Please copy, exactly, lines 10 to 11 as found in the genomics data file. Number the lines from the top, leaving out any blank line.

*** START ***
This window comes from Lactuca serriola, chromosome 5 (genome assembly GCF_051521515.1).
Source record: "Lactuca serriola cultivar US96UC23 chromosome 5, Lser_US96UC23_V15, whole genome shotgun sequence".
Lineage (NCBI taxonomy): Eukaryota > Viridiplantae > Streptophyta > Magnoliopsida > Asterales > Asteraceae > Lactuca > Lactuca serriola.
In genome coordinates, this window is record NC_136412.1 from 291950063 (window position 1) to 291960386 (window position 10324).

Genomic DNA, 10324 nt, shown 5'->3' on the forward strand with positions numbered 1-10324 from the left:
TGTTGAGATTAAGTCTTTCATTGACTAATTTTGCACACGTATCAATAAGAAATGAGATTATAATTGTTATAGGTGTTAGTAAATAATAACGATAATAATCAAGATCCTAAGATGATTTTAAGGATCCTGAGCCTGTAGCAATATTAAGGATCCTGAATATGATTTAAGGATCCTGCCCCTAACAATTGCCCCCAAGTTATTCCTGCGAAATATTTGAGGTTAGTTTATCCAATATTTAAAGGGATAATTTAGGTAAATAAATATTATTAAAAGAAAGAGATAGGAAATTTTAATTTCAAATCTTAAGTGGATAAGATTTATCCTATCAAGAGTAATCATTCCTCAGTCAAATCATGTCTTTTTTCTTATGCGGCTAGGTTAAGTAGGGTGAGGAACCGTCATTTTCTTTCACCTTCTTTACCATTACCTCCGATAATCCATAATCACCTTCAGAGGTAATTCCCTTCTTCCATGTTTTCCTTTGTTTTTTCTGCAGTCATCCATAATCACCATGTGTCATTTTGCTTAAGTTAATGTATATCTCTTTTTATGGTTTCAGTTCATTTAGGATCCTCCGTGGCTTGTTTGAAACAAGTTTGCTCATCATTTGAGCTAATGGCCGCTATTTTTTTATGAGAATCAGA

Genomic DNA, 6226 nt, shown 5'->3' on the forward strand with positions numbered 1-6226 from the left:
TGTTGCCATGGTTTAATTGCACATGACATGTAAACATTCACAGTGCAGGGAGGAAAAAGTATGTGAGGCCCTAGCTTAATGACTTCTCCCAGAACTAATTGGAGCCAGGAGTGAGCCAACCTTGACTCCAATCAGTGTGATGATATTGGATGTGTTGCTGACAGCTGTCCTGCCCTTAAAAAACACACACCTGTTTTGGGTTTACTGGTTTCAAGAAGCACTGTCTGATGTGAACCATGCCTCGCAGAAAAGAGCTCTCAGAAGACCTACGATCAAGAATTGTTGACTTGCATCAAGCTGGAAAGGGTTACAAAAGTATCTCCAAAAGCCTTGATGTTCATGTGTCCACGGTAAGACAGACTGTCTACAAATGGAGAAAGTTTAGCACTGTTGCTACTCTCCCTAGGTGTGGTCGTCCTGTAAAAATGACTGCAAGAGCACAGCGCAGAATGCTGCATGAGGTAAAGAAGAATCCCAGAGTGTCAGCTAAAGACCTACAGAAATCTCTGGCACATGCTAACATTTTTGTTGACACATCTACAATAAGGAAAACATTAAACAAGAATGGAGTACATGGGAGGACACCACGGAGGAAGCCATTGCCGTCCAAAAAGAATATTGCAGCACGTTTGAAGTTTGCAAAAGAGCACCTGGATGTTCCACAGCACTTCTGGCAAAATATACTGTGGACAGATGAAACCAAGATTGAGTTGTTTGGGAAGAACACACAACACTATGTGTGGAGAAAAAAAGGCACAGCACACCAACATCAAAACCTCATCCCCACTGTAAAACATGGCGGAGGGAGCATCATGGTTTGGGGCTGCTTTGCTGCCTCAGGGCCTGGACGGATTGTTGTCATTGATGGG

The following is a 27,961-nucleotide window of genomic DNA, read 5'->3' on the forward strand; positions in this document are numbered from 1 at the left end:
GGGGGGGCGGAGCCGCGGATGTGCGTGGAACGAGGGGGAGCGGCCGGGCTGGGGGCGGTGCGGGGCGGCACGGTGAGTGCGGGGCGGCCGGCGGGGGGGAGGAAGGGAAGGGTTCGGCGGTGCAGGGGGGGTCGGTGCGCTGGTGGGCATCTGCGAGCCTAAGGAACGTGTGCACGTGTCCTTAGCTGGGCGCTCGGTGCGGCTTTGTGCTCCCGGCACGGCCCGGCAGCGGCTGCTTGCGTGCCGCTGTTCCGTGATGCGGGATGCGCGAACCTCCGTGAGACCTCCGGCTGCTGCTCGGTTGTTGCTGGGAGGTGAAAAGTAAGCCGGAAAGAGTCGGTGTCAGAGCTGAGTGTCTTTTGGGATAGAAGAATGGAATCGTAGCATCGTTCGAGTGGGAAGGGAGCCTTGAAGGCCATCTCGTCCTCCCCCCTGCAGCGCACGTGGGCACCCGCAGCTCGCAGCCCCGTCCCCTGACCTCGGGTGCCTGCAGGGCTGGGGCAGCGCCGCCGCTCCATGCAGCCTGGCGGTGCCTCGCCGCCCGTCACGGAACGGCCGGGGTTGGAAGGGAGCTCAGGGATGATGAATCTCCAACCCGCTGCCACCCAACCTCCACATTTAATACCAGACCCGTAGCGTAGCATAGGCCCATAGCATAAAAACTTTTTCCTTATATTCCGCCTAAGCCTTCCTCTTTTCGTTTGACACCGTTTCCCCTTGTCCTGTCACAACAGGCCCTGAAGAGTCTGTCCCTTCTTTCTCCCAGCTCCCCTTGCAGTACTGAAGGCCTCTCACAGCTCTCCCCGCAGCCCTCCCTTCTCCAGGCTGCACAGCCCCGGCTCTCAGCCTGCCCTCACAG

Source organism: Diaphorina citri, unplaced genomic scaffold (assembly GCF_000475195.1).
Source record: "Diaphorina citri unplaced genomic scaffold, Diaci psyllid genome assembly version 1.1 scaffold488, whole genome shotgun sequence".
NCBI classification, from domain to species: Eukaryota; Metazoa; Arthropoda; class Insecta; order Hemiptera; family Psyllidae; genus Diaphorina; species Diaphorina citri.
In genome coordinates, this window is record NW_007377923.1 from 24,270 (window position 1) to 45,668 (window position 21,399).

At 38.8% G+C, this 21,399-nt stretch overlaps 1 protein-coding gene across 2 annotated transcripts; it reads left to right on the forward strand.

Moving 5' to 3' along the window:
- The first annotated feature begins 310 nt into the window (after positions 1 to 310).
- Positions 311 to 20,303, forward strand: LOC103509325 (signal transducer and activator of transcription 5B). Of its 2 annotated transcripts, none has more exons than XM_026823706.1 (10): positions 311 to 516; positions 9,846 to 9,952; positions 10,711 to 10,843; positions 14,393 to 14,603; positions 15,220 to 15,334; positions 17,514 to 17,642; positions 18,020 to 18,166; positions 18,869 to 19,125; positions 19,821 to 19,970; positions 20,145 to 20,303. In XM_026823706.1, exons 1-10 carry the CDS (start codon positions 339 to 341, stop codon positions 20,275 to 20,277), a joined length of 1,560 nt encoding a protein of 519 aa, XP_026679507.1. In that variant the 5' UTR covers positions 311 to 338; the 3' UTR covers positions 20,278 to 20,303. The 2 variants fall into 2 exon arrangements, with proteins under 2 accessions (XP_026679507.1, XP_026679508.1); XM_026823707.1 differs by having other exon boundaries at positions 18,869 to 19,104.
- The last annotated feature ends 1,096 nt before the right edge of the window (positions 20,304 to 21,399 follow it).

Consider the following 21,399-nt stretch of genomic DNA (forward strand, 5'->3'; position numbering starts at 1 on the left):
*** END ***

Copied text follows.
GGGGGGGCGGAGCCGCGGATGTGCGTGGAACGAGGGGGAGCGGCCGGGCTGGGGGCGGTGCGGGGCGGCACGGTGAGTGCGGGGCGGCCGGCGGGGGGGAGGAAGGGAAGGGTTCGGCGGTGCAGGGGGGGTCGGTGCGCTGGTGGGCATCTGCGAGCCTAAGGAACGTGTGCACGTGTCCTTAGCTGGGCGCTCGGTGCGGCTTTGTGCTCCCGGCACGGCCCGGCAGCGGCTGCTTGCGTGCCGCTGTTCCGTGATGCGGGATGCGCGAACCTCCGTGAGACCTCCGGCTGCTGCTCGGTTGTTGCTGGGAGGTGAAAAGTAAGCCGGAAAGAGTCGGTGTCAGAGCTGAGTGTCTTTTGGGATAGAAGAATGGAATCGTAGCATCGTTCGAGTGGGAAGGGAGCCTTGAAGGCCATCTCGTCCTCCCCCCTGCAGCGCACGTGGGCACCCGCAGCTCGCAGCCCCGTCCCCTGACCTCGGGTGCCTGCAGGGCTGGGGCAGCGCCGCCGCTCCATGCAGCCTGGCGGTGCCTCGCCGCCCGTCACGGAACGGCCGGGGTTGGAAGGGAGCTCAGGGATGATGAATCTCCAACCCGCTGCCACCCAACCTCCACATTTAATACCAGACCCGTAGCGTAGCATAGGCCCATAGCATAAAAACTTTTTCCTTATATTCCGCCTAAGCCTTCCTCTTTTCGTTTGACACCGTTTCCCCTTGTCCTGTCACAACAGGCCCTGAAGAGTCTGTCCCTTCTTTCTCCCAGCTCCCCTTGCAGTACTGAAGGCCTCTCACAGCTCTCCCCGCAGCCCTCCCTTCTCCAGGCTGCACAGCCCCGGCTCTCAGCCTGCCCTCACAG

Source organism: Diaphorina citri, unplaced genomic scaffold (assembly GCF_000475195.1).